The integration of modelling, policy analysis, and forecasting in the mandate given to an inflation targeting central bank raises some important issues. For example, it must be decided to what extent the policy model should affect the forecasts, and how forecasts are best robustified in order to reduce the hazards of forecast-based interest rate setting.
Inflation targeting has already spurred a debate about the role of econometric specification and evaluation of models—that is, not only as an aid in the preparation of inflation forecasts, but also as a way of testing, quantifying, and elucidating the importance of transmission mechanisms in the inflationary process. In this way, inflation targeting actually moves the discussion about the quality and usefulness of econometric methodology and practice into the limelight of the economic policy debate (see Bardsen et al. 2003).
However, even though a continued and even increasing demand for macroeconometric analysis is encouraging for the activity of macroeconometric modelling, it cannot survive as a discipline within economics unless the models reflect the developments in academic research and teaching. But, also in this respect macroeconometric modelling has fared much better than many of its critics seem to acknowledge. Already by the end of the 1980s, European macroeconometric models had a much better representation of price - and wagesetting (i. e. the supply-side) than before. There was also marked improvement in the modelling of the transmission mechanism between the real and financial sectors of the economy (see, for example, Wallis 1989). In the course of the last 20 years of the last century macroeconometric models also took advantage of the methodological and conceptual advances within time-series econometrics. Use of dynamic behavioural equations are now the rule rather than the exception. Extensive testing of mis-specification is usually performed. The dangers of spurious regressions (see Granger and Newbold 1974) have been reduced as a consequence of the adoption of new inference procedures for integrated variables. No doubt, an important factor behind these advances has been the development of (often research based) software packages for estimation, model evaluation, and simulation.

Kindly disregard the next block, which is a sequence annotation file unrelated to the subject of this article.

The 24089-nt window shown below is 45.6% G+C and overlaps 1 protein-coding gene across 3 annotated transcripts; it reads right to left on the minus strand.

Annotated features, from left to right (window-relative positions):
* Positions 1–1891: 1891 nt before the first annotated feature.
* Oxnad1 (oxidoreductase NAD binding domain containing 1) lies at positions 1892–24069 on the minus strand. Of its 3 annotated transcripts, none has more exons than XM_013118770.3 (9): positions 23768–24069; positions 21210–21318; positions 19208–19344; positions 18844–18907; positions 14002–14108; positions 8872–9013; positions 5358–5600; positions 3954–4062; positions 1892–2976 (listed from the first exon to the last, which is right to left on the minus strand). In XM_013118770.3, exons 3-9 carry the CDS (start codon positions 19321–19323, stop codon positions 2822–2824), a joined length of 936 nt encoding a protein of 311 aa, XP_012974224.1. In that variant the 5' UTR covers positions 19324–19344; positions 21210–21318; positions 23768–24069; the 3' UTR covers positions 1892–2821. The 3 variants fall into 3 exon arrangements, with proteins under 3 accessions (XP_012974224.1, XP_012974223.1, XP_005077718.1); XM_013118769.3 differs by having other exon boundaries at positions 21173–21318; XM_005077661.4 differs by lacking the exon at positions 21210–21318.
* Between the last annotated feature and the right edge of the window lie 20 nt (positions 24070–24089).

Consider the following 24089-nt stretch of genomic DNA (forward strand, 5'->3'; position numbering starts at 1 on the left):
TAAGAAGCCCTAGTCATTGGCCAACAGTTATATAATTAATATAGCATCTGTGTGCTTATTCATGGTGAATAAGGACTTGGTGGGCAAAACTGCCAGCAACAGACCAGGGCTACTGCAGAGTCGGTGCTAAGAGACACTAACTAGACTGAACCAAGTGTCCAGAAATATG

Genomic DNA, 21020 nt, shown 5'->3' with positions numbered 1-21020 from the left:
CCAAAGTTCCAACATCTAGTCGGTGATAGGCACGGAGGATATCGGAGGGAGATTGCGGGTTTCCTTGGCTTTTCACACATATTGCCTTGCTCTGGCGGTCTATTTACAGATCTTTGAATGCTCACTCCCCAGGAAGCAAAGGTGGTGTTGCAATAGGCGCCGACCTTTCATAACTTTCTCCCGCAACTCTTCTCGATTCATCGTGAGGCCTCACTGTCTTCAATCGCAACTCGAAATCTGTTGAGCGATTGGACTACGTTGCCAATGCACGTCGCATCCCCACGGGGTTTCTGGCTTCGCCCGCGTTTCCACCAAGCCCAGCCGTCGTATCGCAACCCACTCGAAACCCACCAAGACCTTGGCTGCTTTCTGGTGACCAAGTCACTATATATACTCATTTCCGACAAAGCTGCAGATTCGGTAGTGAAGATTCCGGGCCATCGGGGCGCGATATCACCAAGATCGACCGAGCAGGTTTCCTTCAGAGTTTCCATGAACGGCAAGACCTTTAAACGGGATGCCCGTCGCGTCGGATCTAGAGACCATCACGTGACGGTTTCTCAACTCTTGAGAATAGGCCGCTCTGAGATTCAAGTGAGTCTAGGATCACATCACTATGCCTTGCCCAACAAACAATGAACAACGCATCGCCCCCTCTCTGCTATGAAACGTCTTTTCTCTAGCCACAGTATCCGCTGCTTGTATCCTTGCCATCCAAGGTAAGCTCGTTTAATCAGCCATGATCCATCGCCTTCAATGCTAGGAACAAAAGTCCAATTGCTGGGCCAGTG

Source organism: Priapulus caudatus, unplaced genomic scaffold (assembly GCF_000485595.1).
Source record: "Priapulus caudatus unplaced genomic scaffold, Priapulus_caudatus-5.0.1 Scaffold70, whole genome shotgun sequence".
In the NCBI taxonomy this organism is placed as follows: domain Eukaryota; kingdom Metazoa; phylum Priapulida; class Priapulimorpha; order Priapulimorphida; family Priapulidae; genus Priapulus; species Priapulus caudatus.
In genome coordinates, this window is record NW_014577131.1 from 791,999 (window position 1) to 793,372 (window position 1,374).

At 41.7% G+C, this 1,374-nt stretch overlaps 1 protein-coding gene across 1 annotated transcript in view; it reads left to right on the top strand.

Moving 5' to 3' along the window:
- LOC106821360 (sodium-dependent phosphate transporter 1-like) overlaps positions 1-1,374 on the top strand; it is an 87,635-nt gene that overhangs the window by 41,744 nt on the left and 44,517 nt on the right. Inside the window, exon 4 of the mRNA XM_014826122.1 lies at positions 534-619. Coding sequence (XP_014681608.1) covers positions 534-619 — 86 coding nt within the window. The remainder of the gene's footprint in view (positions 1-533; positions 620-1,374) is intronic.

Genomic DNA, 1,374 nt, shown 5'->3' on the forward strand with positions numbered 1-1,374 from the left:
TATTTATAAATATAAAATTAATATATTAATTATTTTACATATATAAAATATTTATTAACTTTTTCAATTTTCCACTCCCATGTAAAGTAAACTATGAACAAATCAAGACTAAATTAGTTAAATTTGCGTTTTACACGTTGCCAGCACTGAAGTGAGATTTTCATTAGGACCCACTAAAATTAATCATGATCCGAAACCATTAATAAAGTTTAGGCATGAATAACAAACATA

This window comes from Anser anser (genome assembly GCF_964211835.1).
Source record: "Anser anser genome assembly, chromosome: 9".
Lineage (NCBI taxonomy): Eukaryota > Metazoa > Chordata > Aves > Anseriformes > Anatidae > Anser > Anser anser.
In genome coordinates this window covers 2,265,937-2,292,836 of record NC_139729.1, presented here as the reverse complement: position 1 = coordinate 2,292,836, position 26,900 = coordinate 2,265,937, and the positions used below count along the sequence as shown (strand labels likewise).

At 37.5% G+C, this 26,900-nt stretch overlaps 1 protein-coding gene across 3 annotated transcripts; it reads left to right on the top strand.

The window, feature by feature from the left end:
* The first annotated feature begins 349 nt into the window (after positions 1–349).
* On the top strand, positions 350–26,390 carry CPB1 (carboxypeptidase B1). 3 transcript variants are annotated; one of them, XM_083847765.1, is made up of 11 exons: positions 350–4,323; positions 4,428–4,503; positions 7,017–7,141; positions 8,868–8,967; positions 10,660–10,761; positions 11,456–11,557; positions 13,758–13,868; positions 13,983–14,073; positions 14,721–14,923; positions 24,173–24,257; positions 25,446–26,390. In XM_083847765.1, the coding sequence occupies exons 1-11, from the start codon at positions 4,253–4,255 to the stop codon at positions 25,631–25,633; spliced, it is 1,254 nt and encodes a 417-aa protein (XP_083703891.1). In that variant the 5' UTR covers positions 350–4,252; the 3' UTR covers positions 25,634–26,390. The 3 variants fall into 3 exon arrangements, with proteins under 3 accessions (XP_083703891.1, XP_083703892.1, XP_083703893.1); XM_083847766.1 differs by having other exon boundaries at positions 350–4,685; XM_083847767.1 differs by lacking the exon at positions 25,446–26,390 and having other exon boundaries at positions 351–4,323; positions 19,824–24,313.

In an insightful paper about the trends and problems facing econometric models, the Norwegian economist Leif Johansen stated that the trendlike development in the direction of more widespread use of econometric models will hardly be reversed completely (see Johansen 1982). But Johansen also noted that both the models’ own conspicuous failures from time to time, and certain political developments, will inflict breaks or temporary setbacks in the trend. However, we think that we are in line with Johansen’s views when we suggest that a close interchange between academic economics, theoretical econometrics, and software development are key elements that are necessary to sustain macroeconomic modelling. The present volume is meant as a contribution to macroeconomic modelling along these lines.
Four themes in particular are emphasised in this book:
(1) methodological issues of macroeconometric models;
(2) the supply-side of macroeconometric models;
(3) the transmission mechanism;
(4) the forecasting properties of macroeconometric models.
In the following, we review the main issues connected to these themes, and explain where they are covered in the book.